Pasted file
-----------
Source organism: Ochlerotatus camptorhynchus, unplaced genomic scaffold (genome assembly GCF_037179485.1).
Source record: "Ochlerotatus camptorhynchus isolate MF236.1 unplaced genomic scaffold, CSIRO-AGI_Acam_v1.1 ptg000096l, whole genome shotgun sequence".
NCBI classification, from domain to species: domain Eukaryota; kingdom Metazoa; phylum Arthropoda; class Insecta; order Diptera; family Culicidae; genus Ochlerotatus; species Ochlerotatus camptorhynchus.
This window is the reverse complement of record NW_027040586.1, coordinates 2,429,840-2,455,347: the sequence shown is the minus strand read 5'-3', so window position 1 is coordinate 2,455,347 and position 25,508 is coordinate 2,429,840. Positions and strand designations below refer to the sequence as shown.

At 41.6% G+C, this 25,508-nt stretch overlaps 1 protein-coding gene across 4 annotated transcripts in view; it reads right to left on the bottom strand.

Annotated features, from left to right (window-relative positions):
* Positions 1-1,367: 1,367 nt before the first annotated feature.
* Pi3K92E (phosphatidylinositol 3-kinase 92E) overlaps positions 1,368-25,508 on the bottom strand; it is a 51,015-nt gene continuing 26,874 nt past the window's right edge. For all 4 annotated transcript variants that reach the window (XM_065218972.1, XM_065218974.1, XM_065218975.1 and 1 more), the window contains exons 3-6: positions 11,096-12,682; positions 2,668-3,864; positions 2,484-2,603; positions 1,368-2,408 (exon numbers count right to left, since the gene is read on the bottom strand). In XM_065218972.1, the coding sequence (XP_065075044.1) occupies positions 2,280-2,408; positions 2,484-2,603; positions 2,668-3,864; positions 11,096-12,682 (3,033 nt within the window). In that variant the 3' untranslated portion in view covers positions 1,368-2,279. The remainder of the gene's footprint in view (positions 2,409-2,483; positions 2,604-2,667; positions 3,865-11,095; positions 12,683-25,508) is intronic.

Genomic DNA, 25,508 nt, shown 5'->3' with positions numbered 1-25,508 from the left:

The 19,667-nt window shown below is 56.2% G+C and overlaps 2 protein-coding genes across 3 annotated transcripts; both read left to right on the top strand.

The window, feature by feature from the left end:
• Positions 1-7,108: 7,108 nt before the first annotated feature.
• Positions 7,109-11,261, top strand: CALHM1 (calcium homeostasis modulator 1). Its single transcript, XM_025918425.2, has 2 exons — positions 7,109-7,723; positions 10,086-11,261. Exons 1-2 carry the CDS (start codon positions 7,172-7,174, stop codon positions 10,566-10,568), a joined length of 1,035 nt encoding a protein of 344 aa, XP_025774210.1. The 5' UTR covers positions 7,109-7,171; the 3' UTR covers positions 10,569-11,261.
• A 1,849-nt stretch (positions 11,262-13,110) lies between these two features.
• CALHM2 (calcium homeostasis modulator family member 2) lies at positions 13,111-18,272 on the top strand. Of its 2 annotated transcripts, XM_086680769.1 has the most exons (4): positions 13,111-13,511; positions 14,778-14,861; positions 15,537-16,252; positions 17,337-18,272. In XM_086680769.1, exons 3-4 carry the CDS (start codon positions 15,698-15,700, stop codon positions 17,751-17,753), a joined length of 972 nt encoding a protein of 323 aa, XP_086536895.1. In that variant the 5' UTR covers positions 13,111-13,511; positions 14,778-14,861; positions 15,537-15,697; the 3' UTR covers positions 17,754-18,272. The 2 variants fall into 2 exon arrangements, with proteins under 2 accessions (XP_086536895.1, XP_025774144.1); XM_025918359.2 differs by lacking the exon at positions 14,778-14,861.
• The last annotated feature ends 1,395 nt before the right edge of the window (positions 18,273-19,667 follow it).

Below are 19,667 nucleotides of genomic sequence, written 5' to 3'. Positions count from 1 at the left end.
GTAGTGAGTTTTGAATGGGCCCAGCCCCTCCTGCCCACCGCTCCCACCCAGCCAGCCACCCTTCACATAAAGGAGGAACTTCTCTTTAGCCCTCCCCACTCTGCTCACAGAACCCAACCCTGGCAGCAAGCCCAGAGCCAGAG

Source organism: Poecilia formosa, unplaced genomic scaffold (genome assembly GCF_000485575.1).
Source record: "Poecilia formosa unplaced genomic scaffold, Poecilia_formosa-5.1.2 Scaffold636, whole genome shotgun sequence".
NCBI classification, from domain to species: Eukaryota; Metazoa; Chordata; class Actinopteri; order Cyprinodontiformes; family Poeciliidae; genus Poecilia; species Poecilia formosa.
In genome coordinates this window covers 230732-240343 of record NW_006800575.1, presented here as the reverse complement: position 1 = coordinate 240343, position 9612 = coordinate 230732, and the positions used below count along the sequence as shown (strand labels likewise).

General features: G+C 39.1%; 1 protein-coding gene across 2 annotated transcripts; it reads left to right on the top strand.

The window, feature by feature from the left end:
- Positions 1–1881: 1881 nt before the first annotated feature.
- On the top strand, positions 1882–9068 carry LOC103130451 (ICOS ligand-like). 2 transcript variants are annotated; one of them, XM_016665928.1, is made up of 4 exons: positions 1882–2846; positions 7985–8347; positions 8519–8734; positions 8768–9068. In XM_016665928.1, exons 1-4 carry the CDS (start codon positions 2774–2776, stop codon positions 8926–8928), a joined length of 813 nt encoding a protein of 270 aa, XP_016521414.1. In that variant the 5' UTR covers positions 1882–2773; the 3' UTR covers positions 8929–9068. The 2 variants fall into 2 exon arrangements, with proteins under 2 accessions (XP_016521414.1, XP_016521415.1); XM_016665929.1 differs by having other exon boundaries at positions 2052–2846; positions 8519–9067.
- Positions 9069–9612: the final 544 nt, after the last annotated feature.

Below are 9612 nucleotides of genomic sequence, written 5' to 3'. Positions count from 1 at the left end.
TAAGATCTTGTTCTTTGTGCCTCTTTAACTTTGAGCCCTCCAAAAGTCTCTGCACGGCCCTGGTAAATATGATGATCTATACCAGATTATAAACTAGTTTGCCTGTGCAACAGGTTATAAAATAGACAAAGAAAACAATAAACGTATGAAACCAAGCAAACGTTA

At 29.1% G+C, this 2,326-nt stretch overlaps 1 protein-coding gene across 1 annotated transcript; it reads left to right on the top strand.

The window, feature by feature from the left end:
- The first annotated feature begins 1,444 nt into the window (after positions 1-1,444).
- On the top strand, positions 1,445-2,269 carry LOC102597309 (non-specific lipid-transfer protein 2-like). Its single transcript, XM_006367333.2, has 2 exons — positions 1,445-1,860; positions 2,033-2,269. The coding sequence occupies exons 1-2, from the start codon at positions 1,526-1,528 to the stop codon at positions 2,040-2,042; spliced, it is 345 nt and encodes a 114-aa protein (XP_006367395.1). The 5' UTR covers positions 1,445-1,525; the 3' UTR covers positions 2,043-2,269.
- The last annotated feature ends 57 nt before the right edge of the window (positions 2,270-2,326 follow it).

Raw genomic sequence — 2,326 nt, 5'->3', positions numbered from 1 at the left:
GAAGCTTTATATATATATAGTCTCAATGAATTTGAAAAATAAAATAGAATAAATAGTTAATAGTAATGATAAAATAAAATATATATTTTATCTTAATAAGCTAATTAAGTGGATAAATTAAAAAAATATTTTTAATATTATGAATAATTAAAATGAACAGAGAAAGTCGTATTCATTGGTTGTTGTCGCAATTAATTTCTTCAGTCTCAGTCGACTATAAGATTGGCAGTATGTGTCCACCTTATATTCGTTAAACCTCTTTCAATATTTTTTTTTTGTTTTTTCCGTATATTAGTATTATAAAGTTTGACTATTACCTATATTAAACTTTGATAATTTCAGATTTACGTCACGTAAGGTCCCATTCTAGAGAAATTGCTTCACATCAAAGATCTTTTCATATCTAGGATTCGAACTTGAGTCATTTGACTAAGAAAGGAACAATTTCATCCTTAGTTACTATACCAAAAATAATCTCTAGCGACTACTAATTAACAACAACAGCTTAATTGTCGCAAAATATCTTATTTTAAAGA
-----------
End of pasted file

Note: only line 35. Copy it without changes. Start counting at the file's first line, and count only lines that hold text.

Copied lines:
Raw genomic sequence — 2,326 nt, 5'->3', positions numbered from 1 at the left: